Dollar lower; rate hike view in focus

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The dollar fell on Wednesday after paring earlier losses while U.S. 10-year Treasury yields dipped as investors' focus slowly shifted from Greece to prospects for higher U.S. interest rates.

The outlook for the dollar remained upbeat despite Wednesday's retreat. The U.S. currency has benefited overall from another round of generally positive data this week, which supported the view that interest rates in the world's largest economy were likely to rise sooner than later.

Wednesday's data on U.S. gross domestic product confirmed the improving outlook. The final figure for the first quarter showed contraction in the economy was less than previously estimated.

The euro 'will bounce back' on a deal

GDP fell at a 0.2 percent annual rate in the quarter instead of the 0.7 percent pace of contraction reported last month.

This "will bode well for the 2015 average and suggests Q2 was entered with better momentum than originally assumed," said Omer Esiner, chief market analyst of Commonwealth Foreign Exchange in Washington.

In afternoon New York trading, the dollar index was down 0.19 percent at 95.25.

On Tuesday it had its strongest daily performance since late May, climbing as much as 1.2 percent. It hit a daily peak of 95.636, its highest level since June 12.

Read MoreGreece divided over reforms and future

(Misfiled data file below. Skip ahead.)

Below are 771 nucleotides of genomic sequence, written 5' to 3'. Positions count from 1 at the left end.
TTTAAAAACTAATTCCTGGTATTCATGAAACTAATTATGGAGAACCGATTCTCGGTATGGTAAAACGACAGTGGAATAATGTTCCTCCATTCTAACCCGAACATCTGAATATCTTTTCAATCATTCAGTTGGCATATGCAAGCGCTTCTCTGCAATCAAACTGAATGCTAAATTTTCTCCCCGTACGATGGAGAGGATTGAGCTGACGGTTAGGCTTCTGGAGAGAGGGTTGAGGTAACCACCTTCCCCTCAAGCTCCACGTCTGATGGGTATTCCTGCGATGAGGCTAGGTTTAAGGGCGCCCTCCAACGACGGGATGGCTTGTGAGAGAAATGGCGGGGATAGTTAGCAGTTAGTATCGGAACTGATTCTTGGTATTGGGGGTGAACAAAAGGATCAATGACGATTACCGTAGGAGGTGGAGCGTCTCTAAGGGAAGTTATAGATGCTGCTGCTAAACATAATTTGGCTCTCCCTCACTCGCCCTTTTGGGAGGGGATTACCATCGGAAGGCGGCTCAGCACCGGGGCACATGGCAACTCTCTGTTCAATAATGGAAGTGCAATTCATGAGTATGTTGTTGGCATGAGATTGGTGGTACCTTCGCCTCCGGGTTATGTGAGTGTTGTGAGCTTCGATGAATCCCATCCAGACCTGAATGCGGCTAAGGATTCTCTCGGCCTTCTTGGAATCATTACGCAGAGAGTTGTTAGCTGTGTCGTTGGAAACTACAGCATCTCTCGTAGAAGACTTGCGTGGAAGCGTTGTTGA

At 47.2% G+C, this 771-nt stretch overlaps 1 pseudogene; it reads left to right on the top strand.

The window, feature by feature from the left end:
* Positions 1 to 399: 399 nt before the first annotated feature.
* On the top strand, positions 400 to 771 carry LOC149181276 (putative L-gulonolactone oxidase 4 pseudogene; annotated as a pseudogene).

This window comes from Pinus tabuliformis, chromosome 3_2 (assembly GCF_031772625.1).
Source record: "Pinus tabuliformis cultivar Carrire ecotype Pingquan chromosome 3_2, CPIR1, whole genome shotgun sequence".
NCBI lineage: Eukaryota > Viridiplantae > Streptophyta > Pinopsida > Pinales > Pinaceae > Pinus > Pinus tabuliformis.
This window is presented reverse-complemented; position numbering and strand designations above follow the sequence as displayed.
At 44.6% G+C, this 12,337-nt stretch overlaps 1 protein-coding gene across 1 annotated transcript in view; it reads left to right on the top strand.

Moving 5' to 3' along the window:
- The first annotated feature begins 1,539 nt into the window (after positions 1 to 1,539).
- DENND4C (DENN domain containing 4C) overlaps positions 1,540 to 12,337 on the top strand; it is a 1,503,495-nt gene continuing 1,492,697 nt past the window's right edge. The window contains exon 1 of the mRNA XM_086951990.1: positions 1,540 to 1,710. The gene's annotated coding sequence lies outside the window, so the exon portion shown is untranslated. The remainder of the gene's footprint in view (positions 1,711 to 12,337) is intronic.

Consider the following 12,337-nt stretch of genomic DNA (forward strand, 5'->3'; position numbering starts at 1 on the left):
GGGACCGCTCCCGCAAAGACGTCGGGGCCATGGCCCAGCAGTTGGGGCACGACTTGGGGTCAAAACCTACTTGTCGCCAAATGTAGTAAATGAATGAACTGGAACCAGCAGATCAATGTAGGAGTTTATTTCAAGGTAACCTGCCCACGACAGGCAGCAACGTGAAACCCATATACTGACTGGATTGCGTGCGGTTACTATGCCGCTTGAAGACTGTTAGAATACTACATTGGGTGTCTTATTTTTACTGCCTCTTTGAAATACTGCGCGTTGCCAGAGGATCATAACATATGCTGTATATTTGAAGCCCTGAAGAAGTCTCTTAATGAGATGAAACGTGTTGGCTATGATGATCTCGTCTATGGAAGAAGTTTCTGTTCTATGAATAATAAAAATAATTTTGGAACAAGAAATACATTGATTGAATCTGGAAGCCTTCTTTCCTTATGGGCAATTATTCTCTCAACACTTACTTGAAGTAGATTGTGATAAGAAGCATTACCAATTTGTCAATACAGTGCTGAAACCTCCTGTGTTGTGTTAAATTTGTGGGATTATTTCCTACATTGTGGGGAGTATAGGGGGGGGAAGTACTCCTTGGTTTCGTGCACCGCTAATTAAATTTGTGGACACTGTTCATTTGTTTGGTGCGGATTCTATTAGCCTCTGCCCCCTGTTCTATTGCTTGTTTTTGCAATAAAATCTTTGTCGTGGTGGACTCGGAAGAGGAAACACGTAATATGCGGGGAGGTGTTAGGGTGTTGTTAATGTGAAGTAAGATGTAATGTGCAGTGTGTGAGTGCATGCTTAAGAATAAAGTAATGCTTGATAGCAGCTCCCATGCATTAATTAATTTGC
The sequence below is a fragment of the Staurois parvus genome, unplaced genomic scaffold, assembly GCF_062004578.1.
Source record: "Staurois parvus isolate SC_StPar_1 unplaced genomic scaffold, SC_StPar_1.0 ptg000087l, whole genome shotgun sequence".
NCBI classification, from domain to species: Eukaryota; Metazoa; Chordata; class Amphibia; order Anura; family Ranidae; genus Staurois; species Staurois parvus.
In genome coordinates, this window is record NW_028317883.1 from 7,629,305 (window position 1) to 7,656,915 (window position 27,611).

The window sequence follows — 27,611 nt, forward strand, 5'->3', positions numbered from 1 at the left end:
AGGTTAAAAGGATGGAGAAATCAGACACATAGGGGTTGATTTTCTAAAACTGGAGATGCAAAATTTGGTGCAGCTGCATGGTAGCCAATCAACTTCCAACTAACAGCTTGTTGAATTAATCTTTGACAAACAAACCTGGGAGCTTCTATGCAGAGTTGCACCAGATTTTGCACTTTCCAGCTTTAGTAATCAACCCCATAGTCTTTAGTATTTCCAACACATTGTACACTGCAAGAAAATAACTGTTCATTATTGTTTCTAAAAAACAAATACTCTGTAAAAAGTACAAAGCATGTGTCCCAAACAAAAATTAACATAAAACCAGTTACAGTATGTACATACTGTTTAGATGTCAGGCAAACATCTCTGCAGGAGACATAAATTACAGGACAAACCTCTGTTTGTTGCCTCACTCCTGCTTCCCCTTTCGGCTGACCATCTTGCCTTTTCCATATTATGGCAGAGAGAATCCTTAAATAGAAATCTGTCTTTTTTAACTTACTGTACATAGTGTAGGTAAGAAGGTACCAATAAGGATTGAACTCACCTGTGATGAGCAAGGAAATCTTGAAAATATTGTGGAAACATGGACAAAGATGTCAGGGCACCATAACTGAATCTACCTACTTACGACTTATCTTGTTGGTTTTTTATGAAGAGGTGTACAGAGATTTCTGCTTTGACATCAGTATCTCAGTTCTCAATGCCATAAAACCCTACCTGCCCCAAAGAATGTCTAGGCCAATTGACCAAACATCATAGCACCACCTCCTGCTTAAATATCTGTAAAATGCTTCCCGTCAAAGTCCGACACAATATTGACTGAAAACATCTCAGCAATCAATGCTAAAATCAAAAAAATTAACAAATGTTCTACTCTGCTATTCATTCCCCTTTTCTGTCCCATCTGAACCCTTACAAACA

The dollar benefited on Tuesday from reasonably strong U.S. data; comments from Federal Reserve Governor Jerome Powell, who said he was prepared to raise interest rates twice this year; and higher U.S. yields .

News of the remaining differences between Greece and its euro zone creditors pulled the euro off highs of earlier in the day. It was still up 0.34 percent at $1.1207, though, regaining a bit of ground after sliding 1.5 percent on Tuesday.

Greek Prime Minister Alexis Tsipras flew to Brussels to meet euro zone officials on Wednesday to try to bridge gaps on key elements of the proposals made by his left-wing government to shore up state finances in return for vital loans.

Athens had proposed increasing value-added and corporate taxes to help meet budget targets, but Tsipras told aides that creditors had not accepted the revenue-raising measures, a Greek government official said.

Tsipras meets European Central Bank President Mario Draghi, IMF head Christine Lagarde and European Commission President Jean-Claude Juncker on Wednesday afternoon before a 1700 GMT meeting of the Eurogroup of finance ministers.